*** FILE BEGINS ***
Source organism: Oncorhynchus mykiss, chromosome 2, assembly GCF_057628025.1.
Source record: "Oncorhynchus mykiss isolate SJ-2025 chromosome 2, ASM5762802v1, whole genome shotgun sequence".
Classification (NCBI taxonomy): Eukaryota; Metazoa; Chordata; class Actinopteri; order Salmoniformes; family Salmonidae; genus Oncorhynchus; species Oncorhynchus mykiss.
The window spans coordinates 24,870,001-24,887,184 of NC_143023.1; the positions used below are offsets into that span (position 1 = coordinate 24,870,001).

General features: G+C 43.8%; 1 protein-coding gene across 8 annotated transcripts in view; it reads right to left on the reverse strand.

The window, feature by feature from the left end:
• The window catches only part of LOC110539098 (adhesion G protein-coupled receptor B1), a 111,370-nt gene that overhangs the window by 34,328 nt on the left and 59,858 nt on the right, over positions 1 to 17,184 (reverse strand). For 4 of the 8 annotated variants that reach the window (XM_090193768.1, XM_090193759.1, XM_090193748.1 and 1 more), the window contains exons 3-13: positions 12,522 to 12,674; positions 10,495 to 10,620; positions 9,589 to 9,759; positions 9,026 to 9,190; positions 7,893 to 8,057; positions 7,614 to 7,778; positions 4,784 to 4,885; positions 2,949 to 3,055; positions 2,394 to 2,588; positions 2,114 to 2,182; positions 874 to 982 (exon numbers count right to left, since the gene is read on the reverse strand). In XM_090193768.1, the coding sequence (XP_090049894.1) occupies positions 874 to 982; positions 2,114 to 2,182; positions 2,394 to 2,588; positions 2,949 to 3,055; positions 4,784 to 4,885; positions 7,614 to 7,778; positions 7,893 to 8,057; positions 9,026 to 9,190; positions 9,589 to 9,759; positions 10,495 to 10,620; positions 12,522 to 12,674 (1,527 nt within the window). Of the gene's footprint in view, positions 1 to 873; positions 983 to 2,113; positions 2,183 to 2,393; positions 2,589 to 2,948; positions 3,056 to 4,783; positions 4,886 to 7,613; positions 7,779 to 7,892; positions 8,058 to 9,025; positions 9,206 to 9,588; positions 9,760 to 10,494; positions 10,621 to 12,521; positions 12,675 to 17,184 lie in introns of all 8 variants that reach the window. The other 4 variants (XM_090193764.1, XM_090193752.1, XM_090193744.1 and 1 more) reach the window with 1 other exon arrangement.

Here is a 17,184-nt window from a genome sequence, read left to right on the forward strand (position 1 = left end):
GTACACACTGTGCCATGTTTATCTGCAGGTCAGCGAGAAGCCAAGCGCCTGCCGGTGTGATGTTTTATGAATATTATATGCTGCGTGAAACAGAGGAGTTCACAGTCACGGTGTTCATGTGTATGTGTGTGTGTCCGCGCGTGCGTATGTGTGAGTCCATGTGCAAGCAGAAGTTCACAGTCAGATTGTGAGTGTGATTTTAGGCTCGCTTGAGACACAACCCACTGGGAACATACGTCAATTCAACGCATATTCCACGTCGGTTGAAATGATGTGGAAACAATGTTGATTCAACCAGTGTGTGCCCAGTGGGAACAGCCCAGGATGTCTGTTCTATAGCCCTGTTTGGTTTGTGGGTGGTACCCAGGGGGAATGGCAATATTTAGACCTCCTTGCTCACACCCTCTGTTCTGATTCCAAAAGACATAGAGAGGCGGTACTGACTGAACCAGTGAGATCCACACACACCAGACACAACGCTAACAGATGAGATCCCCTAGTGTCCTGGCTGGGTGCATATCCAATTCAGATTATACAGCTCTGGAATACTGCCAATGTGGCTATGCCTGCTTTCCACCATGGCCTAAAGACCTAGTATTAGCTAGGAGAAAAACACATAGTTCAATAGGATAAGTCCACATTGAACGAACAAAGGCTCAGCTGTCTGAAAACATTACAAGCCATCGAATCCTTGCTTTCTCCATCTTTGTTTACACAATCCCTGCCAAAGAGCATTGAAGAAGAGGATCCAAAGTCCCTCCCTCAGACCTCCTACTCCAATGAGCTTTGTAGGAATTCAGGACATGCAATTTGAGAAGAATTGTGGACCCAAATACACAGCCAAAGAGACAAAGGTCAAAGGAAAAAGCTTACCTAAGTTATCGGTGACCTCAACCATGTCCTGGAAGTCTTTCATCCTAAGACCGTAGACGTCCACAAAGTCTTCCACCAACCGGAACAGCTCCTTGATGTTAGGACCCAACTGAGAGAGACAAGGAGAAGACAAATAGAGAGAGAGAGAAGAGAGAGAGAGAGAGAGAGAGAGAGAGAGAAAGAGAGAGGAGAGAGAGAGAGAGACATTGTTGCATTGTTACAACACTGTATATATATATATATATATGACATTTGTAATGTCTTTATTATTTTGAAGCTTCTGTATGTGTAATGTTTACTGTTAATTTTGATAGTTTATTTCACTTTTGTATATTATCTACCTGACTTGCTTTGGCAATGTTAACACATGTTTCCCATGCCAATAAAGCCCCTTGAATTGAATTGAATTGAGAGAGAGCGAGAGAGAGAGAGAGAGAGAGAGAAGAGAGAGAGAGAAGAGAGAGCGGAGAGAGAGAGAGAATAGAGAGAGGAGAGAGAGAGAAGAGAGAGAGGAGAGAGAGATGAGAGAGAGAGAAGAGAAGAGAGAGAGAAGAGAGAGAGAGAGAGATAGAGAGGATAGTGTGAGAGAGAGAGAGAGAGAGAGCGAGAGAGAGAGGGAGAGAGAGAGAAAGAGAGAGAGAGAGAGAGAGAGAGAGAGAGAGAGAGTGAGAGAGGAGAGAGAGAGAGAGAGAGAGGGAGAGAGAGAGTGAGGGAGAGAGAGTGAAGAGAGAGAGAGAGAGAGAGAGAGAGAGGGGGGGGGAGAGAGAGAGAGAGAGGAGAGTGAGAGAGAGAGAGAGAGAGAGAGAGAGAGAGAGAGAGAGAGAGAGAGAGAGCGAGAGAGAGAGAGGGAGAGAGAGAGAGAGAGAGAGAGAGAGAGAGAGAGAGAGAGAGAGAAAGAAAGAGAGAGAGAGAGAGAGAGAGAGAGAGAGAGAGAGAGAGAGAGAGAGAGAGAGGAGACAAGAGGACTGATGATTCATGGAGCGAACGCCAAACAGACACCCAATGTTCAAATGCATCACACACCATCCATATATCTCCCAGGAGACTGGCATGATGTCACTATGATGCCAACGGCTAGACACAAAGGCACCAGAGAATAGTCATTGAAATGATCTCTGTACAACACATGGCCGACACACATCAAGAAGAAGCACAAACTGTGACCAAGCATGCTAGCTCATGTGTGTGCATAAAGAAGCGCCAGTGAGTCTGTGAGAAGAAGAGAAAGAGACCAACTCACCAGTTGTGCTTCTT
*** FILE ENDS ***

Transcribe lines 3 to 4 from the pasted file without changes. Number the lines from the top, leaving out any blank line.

Classification (NCBI taxonomy): Eukaryota; Metazoa; Chordata; class Actinopteri; order Salmoniformes; family Salmonidae; genus Oncorhynchus; species Oncorhynchus mykiss.
The window spans coordinates 24,870,001-24,887,184 of NC_143023.1; the positions used below are offsets into that span (position 1 = coordinate 24,870,001).